Originally created 10/26/01

Wind chill factor warms

ATLANTA - The wind chill is heating up this winter. Starting Nov. 1, meteorologists around the country will begin using a new, warmer index to measure how cold the blustery winds of winter feel on bare skin.

The result, experts say, is that the wind chill temperatures no longer will be as brutally cold because they will now reflect the wind's effect on humans, not water.

"It's just a more accurate approach to the wind chill itself," said David Beachler, a meteorologist for the National Weather Service. "It's not going to be as low as what people are used to."

The wind chill index has long been a tool for warning how quickly unprotected skin could fall victim to frostbite in winter weather.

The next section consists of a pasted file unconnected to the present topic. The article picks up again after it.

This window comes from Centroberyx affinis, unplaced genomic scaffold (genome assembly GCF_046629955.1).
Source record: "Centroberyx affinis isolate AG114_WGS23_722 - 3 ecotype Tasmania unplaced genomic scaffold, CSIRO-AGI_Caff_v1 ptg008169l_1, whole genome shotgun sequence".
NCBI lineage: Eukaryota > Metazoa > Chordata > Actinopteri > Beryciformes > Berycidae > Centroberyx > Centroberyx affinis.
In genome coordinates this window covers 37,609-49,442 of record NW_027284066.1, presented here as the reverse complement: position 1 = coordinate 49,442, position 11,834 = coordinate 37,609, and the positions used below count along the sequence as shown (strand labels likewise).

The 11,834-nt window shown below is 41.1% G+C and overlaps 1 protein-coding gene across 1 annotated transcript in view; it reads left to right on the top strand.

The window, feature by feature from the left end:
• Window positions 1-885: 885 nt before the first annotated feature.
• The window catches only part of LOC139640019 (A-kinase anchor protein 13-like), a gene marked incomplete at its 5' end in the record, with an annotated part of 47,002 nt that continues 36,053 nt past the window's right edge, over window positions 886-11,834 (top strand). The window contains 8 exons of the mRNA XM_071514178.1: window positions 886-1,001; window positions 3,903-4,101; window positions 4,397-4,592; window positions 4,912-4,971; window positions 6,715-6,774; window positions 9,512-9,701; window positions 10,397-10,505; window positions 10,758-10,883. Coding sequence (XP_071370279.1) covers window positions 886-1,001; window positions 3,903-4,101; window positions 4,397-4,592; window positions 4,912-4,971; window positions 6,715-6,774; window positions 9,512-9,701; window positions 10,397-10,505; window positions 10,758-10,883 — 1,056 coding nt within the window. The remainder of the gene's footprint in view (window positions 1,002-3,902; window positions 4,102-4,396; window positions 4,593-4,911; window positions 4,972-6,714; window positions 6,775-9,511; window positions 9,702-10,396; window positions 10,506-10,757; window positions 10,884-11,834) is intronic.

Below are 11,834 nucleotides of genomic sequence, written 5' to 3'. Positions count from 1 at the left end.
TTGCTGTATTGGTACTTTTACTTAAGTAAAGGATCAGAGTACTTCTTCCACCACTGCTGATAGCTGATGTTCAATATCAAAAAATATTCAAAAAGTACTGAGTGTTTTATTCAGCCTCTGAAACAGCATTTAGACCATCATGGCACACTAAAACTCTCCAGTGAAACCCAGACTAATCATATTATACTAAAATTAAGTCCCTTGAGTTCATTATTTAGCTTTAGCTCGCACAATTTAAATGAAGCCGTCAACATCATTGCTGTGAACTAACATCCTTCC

The new index measures how quickly heat is lost from exposed human skin - not how fast water freezes when subjected to cold winds, as the previous index did. Also, the new index takes wind speed readings closer to the ground.

"(The old index) relied on winds 33 feet above the ground to calculate the index," said Paul Kocin, the head winter weather expert for The Weather Channel, which has headquarters in Marietta, Ga. "Most people only extend about six feet off the ground."

The new index will be gauged at five feet above the ground, relatively close to the height of a human face - the body part exposed most often during winter and most susceptible to frostbite, Mr. Kocin said.

Reach Brian Basinger at (404) 589-8424 or mnews@mindspring.com.


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